Trump’s ability to attract evangelical voters confounds analysts

NEW YORK — Donald Trump’s ability to attract white evangelical voters has confounded analysts.

The reality television star and thrice-married Presbyterian has said he’s proud to be Christian, but he also has said he doesn’t repent to God for his sins, has flubbed Bible references and has referred to communion as “my little cracker.” He says he is firmly anti-abortion, but in the past has supported abortion rights.

Still, he has won the support of a third of self-identified born-again Christians across the dozen or so states that have held GOP contests and where exit polls were conducted.

What is the appeal for evangelicals, who comprise a large segment of the GOP? Here are a few of the many theories attempting to explain the vote:


After years of being on the losing side of the culture wars, on gay marriage and other issues, and amid fears of marginalization of people of faith, evangelicals are seeking protection, even from a candidate they may consider morally flawed, said David Kinnaman, president of the Barna Group, a research firm on trends in evangelicalism and other traditions.

“They feel their faith convictions are being steamrolled,” Kinnaman said.

In a January speech at evangelical Liberty University, Trump said, “We’re going to protect Christianity, and I can say that. I don’t have to be politically correct. We’re going to protect it.” And he promised, “If I become president, we’re gonna be saying Merry Christmas at every store. … You can leave ‘happy holidays’ at the corner.”


According to this argument, evangelical support has been exaggerated because voters can identify themselves as born-again Christians in exit polls even if they’re not at all active in the faith or reject core conservative Christian beliefs. Surveys by the Pew Research Center and the Public Religion Research Institute indicate more frequent churchgoers are less likely to support Trump. Still, many evangelical leaders agree that Trump has surprised them by drawing a notable share of the conservative Christian vote.


American evangelicalism has a strong entrepreneurial streak. Many pastors have relied on the principles advocated by management guru Peter Drucker to build congregations. Marketing and branding are commonly used, and staff often have titles – such as chief operating officer – borrowed from the corporate world.

Trump, a billionaire real estate developer, can appeal to this group in part on his business success. Last fall, he was prayed over by several prosperity gospel televangelists, whose views many evangelicals consider beyond the mainstream, but who still draw many followers.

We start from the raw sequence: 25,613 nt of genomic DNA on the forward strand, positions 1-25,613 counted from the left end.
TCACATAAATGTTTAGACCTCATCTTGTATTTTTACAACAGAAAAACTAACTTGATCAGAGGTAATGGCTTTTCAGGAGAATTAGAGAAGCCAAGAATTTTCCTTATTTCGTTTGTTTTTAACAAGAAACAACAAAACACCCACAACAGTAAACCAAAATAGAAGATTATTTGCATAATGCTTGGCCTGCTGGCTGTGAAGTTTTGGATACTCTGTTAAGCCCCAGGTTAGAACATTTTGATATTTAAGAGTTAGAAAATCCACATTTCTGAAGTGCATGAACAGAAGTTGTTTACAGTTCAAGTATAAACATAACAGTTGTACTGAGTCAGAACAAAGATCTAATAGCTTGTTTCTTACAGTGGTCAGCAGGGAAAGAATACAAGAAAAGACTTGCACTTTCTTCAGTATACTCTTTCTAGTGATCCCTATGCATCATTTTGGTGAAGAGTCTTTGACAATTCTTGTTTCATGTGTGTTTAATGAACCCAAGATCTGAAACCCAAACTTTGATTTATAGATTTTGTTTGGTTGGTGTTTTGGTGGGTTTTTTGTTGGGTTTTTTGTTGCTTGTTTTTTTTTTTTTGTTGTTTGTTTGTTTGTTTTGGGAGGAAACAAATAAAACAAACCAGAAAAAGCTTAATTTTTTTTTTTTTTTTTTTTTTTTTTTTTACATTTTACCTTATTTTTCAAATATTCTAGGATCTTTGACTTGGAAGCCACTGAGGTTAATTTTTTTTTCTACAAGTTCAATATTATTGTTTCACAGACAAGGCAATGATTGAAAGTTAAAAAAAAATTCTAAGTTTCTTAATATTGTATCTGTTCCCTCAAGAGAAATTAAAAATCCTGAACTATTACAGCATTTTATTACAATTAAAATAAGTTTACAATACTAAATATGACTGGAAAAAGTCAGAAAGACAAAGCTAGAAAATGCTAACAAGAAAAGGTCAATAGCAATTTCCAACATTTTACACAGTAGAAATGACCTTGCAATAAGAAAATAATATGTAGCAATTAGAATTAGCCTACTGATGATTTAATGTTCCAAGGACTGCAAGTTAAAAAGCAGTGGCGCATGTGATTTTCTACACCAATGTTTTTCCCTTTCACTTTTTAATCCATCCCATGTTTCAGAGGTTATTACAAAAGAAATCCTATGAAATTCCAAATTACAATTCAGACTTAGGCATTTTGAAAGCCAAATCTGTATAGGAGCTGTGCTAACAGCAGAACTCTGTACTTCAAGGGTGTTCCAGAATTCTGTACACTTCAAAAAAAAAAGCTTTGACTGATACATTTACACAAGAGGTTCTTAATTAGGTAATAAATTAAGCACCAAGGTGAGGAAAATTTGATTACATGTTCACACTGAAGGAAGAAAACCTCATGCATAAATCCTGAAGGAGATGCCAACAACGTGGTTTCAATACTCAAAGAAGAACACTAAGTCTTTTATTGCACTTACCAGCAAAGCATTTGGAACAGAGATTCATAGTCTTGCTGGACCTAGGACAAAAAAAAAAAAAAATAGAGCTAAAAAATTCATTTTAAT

Evangelicals are in the midst of a major transition in how they approach politics. Religious-right institutions such as the Moral Majority, which emerged in the 1980s and ’90s, are shells of their former selves or have closed altogether. Few groups of influence have emerged to replace them.

Many evangelicals are thrilled by the change. Millennials especially tend to blame the rhetoric of the religious right, on gay rights especially, for a trend among some in the general public to equate Christianity with bigotry. Young Christians with such concerns would be less likely to support Trump, but they do point to a movement in flux.

What should be the new strategy? Depending on which church evangelicals attend, they may not have much guidance on how their beliefs should inform their involvement in public life.

“Theologically, if you were to ask what’s the evangelical view of political theology, you can’t really get one,” said Bryan McGraw, a political scientist at evangelical Wheaton College in Illinois. “Institutionally, a lot of pastors have reacted to the excesses of the ’90s and 2000s by drawing back a little bit.”


According to this theory, evangelical leaders over the last few decades share part of the blame for conservative Christian support for Trump. After years of persuading evangelicals to seek political influence and power, Christians are now following that advice too closely, putting political interests ahead of their values.

Richard Cizik, president of the New Evangelical Partnership for the Common Good, said the anti-Muslim and anti-immigrant rhetoric from some evangelical leaders over the years has primed a segment of Christian conservatives to favor Trump. Trump has called Mexican immigrants criminals and rapists and said he wants to temporarily ban Muslims from entering the country.

Cizik, who works to build relationships between Christians and Muslims, said the recent anti-Trump declarations from some prominent evangelicals “strike me as a little hollow.”

“After all, how many of these leaders who signed these statements have come out before to speak against anti-Muslim bigotry in the past?” Cizik said. “Is there maybe just a little bit of hypocrisy here?”

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